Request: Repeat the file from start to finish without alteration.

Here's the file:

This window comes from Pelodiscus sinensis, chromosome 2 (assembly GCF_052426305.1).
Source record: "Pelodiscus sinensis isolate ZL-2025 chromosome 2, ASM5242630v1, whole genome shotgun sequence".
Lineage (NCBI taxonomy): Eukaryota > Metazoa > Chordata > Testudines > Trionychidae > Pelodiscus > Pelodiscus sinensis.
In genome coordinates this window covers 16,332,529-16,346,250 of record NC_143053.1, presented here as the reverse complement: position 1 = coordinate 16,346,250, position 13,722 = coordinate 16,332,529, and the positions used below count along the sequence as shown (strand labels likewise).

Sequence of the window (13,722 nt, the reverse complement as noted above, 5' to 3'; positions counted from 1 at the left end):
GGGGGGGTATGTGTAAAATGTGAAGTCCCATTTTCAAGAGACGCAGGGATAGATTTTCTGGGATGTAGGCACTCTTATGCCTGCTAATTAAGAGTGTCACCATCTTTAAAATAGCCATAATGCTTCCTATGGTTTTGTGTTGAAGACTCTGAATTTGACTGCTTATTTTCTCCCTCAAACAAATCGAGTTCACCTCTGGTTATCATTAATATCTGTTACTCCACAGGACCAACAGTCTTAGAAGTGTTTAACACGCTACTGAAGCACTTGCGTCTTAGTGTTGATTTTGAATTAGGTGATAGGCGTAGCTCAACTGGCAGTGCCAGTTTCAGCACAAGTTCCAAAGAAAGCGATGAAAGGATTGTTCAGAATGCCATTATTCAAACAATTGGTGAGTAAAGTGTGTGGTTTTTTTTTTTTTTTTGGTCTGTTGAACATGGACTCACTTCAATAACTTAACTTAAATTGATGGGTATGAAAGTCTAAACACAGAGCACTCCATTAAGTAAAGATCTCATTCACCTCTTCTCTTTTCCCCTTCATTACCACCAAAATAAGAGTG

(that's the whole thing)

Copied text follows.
This window comes from Pelodiscus sinensis, chromosome 2 (assembly GCF_052426305.1).
Source record: "Pelodiscus sinensis isolate ZL-2025 chromosome 2, ASM5242630v1, whole genome shotgun sequence".
Lineage (NCBI taxonomy): Eukaryota > Metazoa > Chordata > Testudines > Trionychidae > Pelodiscus > Pelodiscus sinensis.
In genome coordinates this window covers 16,332,529-16,346,250 of record NC_143053.1, presented here as the reverse complement: position 1 = coordinate 16,346,250, position 13,722 = coordinate 16,332,529, and the positions used below count along the sequence as shown (strand labels likewise).

Sequence of the window (13,722 nt, the reverse complement as noted above, 5' to 3'; positions counted from 1 at the left end):
GGGGGGGTATGTGTAAAATGTGAAGTCCCATTTTCAAGAGACGCAGGGATAGATTTTCTGGGATGTAGGCACTCTTATGCCTGCTAATTAAGAGTGTCACCATCTTTAAAATAGCCATAATGCTTCCTATGGTTTTGTGTTGAAGACTCTGAATTTGACTGCTTATTTTCTCCCTCAAACAAATCGAGTTCACCTCTGGTTATCATTAATATCTGTTACTCCACAGGACCAACAGTCTTAGAAGTGTTTAACACGCTACTGAAGCACTTGCGTCTTAGTGTTGATTTTGAATTAGGTGATAGGCGTAGCTCAACTGGCAGTGCCAGTTTCAGCACAAGTTCCAAAGAAAGCGATGAAAGGATTGTTCAGAATGCCATTATTCAAACAATTGGTGAGTAAAGTGTGTGGTTTTTTTTTTTTTTTTGGTCTGTTGAACATGGACTCACTTCAATAACTTAACTTAAATTGATGGGTATGAAAGTCTAAACACAGAGCACTCCATTAAGTAAAGATCTCATTCACCTCTTCTCTTTTCCCCTTCATTACCACCAAAATAAGAGTG